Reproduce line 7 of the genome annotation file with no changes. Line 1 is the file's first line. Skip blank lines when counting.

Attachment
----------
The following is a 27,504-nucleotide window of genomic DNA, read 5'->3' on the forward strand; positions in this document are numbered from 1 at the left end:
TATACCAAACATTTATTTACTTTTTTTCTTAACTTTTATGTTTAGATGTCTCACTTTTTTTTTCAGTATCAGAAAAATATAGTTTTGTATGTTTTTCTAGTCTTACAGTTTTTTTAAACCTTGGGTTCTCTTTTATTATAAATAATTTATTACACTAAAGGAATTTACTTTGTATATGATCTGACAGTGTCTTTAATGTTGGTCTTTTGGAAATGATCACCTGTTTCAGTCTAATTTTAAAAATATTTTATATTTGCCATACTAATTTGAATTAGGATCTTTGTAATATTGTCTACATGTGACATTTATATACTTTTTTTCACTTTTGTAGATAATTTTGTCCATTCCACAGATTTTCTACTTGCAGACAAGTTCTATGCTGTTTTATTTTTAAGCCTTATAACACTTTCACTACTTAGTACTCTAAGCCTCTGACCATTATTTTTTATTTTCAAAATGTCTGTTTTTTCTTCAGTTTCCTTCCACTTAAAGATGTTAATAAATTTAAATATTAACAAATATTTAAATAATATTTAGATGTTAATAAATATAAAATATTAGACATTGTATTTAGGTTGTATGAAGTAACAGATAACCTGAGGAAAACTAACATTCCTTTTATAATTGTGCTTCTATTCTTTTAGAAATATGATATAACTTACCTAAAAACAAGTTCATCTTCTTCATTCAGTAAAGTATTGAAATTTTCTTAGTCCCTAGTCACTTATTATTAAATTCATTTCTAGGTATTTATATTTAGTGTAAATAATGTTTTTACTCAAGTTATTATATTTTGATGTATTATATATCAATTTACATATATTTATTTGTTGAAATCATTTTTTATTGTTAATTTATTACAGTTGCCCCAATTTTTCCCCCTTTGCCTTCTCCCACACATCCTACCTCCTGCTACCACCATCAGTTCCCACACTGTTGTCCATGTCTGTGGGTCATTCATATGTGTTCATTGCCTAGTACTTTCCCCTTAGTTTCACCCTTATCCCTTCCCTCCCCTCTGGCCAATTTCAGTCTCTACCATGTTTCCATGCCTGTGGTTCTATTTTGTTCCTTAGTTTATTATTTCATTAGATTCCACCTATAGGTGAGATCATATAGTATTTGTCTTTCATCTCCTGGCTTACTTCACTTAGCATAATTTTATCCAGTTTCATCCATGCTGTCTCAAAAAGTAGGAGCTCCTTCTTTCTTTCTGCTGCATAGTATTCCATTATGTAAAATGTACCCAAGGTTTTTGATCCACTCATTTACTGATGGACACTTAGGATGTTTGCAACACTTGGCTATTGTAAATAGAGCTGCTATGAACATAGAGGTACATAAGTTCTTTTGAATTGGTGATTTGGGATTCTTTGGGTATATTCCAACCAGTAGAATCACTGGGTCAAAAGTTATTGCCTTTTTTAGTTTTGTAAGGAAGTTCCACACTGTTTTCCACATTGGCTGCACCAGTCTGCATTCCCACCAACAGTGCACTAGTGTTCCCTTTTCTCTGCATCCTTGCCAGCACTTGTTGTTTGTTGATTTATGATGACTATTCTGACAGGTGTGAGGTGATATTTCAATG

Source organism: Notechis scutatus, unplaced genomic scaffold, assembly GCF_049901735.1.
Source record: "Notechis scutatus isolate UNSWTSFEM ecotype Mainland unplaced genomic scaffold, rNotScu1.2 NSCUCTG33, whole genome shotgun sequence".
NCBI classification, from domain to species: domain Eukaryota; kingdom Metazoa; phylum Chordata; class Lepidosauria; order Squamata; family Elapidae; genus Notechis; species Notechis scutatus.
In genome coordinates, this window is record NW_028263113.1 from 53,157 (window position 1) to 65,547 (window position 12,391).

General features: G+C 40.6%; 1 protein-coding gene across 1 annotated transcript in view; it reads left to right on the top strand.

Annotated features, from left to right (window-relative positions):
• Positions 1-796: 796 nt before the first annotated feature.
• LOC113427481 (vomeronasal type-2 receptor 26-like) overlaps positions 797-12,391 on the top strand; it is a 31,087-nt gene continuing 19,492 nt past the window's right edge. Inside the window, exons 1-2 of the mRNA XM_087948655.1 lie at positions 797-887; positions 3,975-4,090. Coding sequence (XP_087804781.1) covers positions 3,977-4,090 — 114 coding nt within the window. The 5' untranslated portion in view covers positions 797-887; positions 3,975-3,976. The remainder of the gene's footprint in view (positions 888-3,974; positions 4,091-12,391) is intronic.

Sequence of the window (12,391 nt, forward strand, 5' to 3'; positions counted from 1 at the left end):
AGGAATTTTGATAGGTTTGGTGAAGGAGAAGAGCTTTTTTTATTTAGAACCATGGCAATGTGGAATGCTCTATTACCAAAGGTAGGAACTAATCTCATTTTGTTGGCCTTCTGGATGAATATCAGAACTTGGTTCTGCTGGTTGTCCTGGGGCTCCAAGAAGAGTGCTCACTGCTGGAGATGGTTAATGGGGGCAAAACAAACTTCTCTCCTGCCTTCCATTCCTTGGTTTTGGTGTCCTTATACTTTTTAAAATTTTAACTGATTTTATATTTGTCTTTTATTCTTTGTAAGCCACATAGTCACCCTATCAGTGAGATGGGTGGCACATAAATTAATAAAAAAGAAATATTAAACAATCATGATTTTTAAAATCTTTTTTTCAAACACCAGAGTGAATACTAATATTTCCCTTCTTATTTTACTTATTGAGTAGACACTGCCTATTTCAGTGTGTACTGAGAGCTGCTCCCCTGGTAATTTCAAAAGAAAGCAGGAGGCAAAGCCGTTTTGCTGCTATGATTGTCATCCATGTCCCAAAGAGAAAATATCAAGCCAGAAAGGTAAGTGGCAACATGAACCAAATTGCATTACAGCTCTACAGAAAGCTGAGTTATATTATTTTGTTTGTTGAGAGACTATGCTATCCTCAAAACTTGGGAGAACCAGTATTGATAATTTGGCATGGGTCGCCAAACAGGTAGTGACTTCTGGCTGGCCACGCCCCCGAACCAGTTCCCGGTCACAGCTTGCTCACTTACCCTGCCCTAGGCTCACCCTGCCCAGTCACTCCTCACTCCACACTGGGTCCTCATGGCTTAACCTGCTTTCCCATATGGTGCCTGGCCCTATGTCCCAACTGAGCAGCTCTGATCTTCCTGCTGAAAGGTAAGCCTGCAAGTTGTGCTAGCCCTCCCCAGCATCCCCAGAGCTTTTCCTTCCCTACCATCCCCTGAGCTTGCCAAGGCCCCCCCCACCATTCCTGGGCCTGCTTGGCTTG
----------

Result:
General features: G+C 40.6%; 1 protein-coding gene across 1 annotated transcript in view; it reads left to right on the top strand.